Cool surface waters of the subtropical North Pacific Ocean during the last glacial

TitleCool surface waters of the subtropical North Pacific Ocean during the last glacial
Publication TypeJournal Article
Year of Publication1999
AuthorsLee, KE, Slowey, NC
Date PublishedFeb 11
Accession NumberWOS:000078574900046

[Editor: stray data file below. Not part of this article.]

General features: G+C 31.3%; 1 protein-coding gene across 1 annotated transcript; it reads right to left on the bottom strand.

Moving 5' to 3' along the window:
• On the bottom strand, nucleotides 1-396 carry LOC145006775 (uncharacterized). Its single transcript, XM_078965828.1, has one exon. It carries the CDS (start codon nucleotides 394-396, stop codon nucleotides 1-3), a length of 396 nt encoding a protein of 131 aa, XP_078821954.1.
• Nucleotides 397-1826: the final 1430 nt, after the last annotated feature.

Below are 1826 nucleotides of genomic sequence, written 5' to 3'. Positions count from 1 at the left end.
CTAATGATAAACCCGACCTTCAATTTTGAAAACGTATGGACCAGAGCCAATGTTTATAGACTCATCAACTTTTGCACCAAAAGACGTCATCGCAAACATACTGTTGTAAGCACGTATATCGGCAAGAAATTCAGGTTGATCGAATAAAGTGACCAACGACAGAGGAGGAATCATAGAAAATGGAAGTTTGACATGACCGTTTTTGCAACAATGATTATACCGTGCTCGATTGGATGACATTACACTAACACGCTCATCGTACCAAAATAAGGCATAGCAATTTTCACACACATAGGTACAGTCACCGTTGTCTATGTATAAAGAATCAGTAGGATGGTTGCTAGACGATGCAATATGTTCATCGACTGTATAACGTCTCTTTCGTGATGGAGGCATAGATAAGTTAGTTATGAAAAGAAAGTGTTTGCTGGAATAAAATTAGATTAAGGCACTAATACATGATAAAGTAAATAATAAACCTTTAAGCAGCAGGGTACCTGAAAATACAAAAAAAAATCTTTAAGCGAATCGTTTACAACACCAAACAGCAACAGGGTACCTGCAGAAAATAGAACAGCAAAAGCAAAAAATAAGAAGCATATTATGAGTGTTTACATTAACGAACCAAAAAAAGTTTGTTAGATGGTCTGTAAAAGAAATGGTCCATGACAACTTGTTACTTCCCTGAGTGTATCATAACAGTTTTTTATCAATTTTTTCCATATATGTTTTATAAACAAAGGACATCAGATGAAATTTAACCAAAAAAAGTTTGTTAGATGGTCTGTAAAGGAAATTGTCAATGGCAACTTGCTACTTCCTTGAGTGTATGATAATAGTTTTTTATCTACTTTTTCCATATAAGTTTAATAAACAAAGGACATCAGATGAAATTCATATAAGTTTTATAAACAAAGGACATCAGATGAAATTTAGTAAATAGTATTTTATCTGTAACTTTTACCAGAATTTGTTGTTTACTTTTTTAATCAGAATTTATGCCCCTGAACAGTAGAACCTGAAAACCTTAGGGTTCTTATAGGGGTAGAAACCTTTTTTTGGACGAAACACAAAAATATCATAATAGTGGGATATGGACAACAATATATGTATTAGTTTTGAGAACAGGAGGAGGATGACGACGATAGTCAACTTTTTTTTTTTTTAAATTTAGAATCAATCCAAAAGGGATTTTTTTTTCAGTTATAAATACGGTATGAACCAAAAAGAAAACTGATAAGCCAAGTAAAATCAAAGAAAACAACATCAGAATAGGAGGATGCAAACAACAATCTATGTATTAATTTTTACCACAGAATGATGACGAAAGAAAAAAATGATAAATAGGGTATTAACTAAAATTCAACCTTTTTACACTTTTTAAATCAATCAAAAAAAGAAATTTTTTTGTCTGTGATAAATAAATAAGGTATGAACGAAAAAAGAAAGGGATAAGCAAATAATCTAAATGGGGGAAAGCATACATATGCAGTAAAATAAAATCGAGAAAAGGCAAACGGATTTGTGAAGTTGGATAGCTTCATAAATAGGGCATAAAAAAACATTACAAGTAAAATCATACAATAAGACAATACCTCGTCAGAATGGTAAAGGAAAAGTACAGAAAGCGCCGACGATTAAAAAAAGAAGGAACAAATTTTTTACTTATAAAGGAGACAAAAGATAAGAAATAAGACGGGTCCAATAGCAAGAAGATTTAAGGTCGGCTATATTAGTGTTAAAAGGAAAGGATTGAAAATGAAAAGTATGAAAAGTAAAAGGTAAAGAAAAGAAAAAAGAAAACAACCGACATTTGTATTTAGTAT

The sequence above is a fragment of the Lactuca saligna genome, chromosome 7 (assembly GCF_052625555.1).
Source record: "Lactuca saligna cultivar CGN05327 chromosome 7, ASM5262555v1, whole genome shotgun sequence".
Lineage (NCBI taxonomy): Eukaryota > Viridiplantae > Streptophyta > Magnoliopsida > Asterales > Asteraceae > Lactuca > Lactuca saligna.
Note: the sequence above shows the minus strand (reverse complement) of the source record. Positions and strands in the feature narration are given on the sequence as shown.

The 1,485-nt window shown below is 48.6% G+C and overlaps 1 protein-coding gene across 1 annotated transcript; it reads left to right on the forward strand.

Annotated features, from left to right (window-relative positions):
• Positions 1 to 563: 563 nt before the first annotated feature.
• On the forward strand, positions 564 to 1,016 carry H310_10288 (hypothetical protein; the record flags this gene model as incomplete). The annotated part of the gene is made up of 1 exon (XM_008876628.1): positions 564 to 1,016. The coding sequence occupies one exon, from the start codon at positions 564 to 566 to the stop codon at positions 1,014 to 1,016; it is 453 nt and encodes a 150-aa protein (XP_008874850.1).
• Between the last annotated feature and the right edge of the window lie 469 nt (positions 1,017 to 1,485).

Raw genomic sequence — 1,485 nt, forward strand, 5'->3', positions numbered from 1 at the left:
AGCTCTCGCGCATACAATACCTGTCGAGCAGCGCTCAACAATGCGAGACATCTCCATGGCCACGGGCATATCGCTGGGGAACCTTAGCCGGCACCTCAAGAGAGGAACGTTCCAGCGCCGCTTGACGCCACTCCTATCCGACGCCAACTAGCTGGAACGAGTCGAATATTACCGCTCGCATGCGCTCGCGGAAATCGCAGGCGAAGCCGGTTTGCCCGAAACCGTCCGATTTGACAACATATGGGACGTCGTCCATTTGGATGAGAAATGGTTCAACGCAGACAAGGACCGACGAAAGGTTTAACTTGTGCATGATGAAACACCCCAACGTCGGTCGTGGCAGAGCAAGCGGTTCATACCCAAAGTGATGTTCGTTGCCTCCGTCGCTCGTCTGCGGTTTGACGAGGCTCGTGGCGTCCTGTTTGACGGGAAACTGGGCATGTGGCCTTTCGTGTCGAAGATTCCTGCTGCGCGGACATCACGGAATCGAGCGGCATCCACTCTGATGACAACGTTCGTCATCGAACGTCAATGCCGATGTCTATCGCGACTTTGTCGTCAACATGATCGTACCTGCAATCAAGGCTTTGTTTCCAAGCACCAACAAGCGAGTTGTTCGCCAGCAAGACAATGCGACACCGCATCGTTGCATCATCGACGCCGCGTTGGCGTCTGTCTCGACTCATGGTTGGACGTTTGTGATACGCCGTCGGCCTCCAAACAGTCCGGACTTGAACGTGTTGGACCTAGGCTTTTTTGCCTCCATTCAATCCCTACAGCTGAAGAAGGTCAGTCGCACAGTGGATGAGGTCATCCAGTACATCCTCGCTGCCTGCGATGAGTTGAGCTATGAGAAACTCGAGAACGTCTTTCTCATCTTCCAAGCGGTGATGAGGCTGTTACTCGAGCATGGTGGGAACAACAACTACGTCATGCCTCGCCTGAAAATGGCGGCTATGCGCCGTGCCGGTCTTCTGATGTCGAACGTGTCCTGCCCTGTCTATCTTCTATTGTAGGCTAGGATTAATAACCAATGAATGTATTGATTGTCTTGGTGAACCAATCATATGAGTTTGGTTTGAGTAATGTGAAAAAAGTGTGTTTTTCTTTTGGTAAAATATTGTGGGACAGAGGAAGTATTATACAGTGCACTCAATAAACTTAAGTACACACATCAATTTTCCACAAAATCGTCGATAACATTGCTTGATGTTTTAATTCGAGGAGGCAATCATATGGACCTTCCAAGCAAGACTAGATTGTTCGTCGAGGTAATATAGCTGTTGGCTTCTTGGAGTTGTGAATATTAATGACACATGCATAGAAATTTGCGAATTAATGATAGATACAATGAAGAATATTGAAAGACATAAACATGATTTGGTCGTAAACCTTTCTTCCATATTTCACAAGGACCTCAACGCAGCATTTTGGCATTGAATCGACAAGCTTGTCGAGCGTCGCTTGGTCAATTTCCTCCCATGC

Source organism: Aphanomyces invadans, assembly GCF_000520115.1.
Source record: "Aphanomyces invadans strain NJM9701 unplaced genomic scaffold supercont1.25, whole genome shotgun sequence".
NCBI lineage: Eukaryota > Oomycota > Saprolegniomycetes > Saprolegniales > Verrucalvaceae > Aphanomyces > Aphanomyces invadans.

One of the most controversial results of the CLIMAP(1,2) project's reconstruction of past sea surface temperature (SST) is that large areas of the subtropical Pacific Ocean were warmer during the last glacial period than they are today. This finding has important implications because SST patterns at low to subtropical latitudes strongly influence climate, and SST changes are closely linked with climate fluctuations(3-5). Until now, a lack of well-preserved, high-resolution marine sediment cores from the region has hindered efforts to confirm these unexpectedly high ice-age SST estimates. Here we use both the oxygen-isotope compositions and species assemblages of planktonic foraminifera in a shallow-water core with high deposition rates near Hawaii to estimate glacial SST of the subtropical North Pacific Ocean, Contrary to the CLIMAP results(2), our data indicate that the annual average SST in this region was similar to 2 degrees C cooler during the last glaciation than it is today, These results help to reconcile the marine SST record with inferences drawn from snowline depressions on Hawaii during the last glacial(3,6), and should ultimately yield improved estimates of global climate sensitivity by providing important new constraints on climate model simulations of ice-age cycles.